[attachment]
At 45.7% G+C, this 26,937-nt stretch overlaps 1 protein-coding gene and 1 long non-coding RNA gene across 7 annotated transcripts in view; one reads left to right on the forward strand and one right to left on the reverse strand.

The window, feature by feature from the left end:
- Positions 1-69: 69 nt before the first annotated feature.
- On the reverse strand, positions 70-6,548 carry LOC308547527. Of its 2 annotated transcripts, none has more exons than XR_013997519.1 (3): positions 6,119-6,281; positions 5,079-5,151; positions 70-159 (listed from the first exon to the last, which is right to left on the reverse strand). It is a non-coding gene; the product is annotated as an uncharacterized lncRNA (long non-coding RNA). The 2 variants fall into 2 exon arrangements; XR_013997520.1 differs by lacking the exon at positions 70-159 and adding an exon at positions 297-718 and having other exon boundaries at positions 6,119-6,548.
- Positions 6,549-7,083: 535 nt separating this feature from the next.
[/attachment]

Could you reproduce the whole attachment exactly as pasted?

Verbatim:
At 45.7% G+C, this 26,937-nt stretch overlaps 1 protein-coding gene and 1 long non-coding RNA gene across 7 annotated transcripts in view; one reads left to right on the forward strand and one right to left on the reverse strand.

The window, feature by feature from the left end:
- Positions 1-69: 69 nt before the first annotated feature.
- On the reverse strand, positions 70-6,548 carry LOC308547527. Of its 2 annotated transcripts, none has more exons than XR_013997519.1 (3): positions 6,119-6,281; positions 5,079-5,151; positions 70-159 (listed from the first exon to the last, which is right to left on the reverse strand). It is a non-coding gene; the product is annotated as an uncharacterized lncRNA (long non-coding RNA). The 2 variants fall into 2 exon arrangements; XR_013997520.1 differs by lacking the exon at positions 70-159 and adding an exon at positions 297-718 and having other exon boundaries at positions 6,119-6,548.
- Positions 6,549-7,083: 535 nt separating this feature from the next.